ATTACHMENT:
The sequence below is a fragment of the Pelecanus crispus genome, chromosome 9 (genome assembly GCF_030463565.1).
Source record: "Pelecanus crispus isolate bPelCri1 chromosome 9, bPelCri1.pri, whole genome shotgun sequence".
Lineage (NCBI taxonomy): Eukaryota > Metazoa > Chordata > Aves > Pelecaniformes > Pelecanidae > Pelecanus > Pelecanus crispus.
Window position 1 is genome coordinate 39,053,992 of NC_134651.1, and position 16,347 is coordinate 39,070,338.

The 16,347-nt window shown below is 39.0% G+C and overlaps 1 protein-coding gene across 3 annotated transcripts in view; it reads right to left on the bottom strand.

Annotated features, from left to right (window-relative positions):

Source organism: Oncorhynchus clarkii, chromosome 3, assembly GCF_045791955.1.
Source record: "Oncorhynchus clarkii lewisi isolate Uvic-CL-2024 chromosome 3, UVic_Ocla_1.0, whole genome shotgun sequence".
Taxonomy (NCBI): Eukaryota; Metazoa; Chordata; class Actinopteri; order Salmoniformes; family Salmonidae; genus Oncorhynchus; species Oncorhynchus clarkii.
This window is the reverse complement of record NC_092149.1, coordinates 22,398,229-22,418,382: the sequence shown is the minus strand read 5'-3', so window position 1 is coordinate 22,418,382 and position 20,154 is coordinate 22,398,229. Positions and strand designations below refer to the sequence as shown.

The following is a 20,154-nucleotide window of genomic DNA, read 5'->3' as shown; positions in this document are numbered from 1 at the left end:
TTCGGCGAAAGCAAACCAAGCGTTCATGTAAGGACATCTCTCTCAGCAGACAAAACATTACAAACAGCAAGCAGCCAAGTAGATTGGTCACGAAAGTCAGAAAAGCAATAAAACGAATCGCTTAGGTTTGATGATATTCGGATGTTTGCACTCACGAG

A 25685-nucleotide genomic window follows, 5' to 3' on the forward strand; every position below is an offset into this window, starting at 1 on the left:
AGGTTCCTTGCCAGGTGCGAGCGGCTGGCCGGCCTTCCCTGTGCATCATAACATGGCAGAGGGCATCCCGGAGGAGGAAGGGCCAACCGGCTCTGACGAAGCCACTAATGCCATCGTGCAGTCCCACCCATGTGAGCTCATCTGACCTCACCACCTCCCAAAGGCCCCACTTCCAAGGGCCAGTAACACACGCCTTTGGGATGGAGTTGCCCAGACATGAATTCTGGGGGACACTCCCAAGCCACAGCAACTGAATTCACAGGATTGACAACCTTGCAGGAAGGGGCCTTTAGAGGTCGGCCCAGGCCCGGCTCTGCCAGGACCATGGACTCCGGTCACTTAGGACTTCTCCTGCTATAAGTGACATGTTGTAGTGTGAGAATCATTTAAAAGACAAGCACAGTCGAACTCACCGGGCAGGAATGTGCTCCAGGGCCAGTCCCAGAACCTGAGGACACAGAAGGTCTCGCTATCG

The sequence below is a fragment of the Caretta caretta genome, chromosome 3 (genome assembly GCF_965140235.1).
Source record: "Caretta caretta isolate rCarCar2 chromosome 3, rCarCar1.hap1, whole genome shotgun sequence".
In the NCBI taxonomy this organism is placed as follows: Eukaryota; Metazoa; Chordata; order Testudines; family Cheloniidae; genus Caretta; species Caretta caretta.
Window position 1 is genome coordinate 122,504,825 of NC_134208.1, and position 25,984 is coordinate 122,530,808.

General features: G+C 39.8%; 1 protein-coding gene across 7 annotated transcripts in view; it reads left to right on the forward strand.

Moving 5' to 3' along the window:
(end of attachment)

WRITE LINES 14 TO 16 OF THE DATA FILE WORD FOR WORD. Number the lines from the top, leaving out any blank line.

AGGTTCCTTGCCAGGTGCGAGCGGCTGGCCGGCCTTCCCTGTGCATCATAACATGGCAGAGGGCATCCCGGAGGAGGAAGGGCCAACCGGCTCTGACGAAGCCACTAATGCCATCGTGCAGTCCCACCCATGTGAGCTCATCTGACCTCACCACCTCCCAAAGGCCCCACTTCCAAGGGCCAGTAACACACGCCTTTGGGATGGAGTTGCCCAGACATGAATTCTGGGGGACACTCCCAAGCCACAGCAACTGAATTCACAGGATTGACAACCTTGCAGGAAGGGGCCTTTAGAGGTCGGCCCAGGCCCGGCTCTGCCAGGACCATGGACTCCGGTCACTTAGGACTTCTCCTGCTATAAGTGACATGTTGTAGTGTGAGAATCATTTAAAAGACAAGCACAGTCGAACTCACCGGGCAGGAATGTGCTCCAGGGCCAGTCCCAGAACCTGAGGACACAGAAGGTCTCGCTATCG

The sequence below is a fragment of the Caretta caretta genome, chromosome 3 (genome assembly GCF_965140235.1).
Source record: "Caretta caretta isolate rCarCar2 chromosome 3, rCarCar1.hap1, whole genome shotgun sequence".